We can maintain a healthy skepticism toward the latest mantra as well—“that clean, articulate, capable people fall for these cults all the time. They aren’t stupid. They were simply in the wrong place at the wrong time.” One way to boast is to condemn others; the same relative distance is established as with unrestrained chest-thumping. This smells akin to boasting. It is a way of saving face. It is to say: “Look, if it happened to me, smart as I am, it could easily have happened to you—probably much more quickly.”
As to Scientologists, the only thing I know about them for sure is that Tom Cruise, in his fifties, still does his own stunt work. BITE Productions Inc. would no doubt hire a nice, safe, and fake stunt double. By all accounts, Scientologists enjoy success in beating back the scourge of drug abuse that decimates general society, the same as do Jehovah’s Witnesses. That’s not trivial. They, too, will have to make their own arguments. But with Jehovah’s Witnesses being slaughtered in an irreligious media, there is no reason to assume that Scientologists are treated fairly, nor Moonies, for that matter.
Make no mistake, the overextension of the BITE model is no more than an effort to silence voices not liked so that other voices may prevail. One is reminded of the H. G. Wells observation about the quick popular acceptance of the theory of evolution—that it suddenly “seemed right to them that the big dogs of the human pack should bully and subdue.” Who are the big dogs of the human pack? Are they not those of the mainstream and those who would enforce the mainstream under the guise of “protecting people?” They are the deep-pocketed businesses and governments. They are those of the prevailing philosophies and new norms that comprise the very air of Ephesians 2:2—air that “has authority.” It is not thought control that they object to. It is thought control that is not theirs.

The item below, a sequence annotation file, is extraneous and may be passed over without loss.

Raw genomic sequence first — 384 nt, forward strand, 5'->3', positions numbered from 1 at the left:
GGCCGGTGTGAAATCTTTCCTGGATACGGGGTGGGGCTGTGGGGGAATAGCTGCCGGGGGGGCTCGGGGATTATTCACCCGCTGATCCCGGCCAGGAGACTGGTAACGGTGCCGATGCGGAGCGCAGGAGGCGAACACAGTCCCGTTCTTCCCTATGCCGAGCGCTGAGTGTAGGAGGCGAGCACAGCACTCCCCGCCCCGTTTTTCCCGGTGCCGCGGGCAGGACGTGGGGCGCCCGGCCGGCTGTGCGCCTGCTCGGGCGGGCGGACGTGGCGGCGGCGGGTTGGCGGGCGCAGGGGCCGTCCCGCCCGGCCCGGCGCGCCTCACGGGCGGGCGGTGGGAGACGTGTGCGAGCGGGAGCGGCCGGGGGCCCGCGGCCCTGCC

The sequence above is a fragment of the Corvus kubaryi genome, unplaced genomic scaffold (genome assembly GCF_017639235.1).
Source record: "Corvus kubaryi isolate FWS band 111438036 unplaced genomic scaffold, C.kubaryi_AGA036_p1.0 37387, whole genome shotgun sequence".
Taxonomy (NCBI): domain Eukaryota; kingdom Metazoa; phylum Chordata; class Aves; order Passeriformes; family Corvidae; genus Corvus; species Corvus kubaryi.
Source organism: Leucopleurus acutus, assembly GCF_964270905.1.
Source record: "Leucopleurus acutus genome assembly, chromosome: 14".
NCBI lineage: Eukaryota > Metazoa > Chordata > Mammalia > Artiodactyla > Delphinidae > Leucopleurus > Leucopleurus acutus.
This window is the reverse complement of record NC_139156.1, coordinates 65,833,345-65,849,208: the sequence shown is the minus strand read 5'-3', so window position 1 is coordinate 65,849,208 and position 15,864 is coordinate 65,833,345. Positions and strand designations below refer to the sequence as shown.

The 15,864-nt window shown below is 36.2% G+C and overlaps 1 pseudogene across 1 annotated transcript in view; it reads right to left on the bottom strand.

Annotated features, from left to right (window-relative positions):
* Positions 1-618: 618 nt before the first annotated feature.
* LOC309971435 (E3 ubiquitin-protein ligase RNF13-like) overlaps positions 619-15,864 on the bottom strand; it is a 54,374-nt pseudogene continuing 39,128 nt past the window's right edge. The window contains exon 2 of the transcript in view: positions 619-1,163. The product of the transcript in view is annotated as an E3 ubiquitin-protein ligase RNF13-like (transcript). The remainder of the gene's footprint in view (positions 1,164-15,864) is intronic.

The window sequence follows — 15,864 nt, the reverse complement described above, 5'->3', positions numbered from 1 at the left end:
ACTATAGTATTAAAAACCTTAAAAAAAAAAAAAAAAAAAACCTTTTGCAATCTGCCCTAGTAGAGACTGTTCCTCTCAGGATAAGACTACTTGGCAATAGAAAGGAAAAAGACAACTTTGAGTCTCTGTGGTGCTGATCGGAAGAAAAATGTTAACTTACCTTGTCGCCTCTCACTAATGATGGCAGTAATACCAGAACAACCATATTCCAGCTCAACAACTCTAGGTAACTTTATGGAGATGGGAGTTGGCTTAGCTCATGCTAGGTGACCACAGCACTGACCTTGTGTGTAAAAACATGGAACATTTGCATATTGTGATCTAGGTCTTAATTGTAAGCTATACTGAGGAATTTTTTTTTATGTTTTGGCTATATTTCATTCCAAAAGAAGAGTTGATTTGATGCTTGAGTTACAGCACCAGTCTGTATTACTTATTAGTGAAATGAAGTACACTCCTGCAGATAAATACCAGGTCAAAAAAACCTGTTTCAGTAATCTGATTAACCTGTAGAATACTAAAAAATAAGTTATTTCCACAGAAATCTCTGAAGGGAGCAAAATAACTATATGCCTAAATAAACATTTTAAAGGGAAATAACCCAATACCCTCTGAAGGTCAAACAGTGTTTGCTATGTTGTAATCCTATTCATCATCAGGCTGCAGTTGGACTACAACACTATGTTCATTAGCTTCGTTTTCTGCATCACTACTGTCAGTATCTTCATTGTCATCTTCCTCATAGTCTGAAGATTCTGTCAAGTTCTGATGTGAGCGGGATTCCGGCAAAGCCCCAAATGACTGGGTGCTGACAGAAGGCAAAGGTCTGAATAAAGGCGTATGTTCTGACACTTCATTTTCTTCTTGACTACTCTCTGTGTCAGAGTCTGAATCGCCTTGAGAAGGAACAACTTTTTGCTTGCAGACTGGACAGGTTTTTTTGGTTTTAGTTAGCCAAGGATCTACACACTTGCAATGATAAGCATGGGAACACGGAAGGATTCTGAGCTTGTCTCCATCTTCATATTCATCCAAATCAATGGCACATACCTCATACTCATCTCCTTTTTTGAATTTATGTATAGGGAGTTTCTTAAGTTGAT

Do they decry “brainwashing?” It is largely because they want to do it themselves. College is more brainwashing than anything having a Jehovah’s Witness connection. Study the Bible with Jehovah’s Witnesses and you remain 95% of the time in familiar surroundings. Enroll in college and you are, from Day One, cut off nearly 100% from those surroundings. Find yourself immersed in a totally new culture, where guardians of this world’s latest thinking have full opportunity to play with your head. Jehovah’s Witnesses are not keen on higher education—the fact is well-known. It could be argued that their discouragement is too across-the-board. Still, how can one not be sobered by the following report from the October 19, 2018 edition of The Week magazine?
As related by Charles Sykes, a trio of hoaxers produced twenty “shoddy, absurd, unethical” papers loaded with incoherent post-modern “gibberish”—seven of which were published in “respectable” academic journals. Among the most outrageous papers included a thesis claiming astronomy is a patriarchal construct that should be replaced by feminist astrology, another arguing “dog parks are rape-condoning spaces,” and still another that demanded that males who masturbate while thinking about a woman should first obtain her consent. The authors “had no formal background in the subjects,” but taught themselves how to produce ridiculous, jargon-filled papers that were greeted with praise by “blindly receptive” academic reviewers. Allow this author to put it even more succinctly: “Yeah, we taught ourselves to write incomprehensible gobbledygook and they lapped it all up as cutting-edge social science.”
Suddenly, Jehovah’s Witness Governing Body member Anthony Morris doesn’t look so stupid, does he? It is he who, in discouraging higher education, observed that the more prestigious the university, the greater the “contamination of this world’s thinking.” The Witness organization has long recommended that Bible values be the source of moral instruction and that supplemental education be used to acquire a marketable skill. Learn to be an electrician, for example, and you have a well-paying skill that is both portable and scalable, so that, if you can line up the other circumstances of life, you can attend to more enriching matters. The counsel dovetails nicely with that of Mike Rowe, the former TV host of Dirty Jobs, who testifies before Congress that “we [in the United States] are lending money we don’t have to kids who can’t pay it back to train them for jobs that no longer exist,” even adding “that’s nuts.”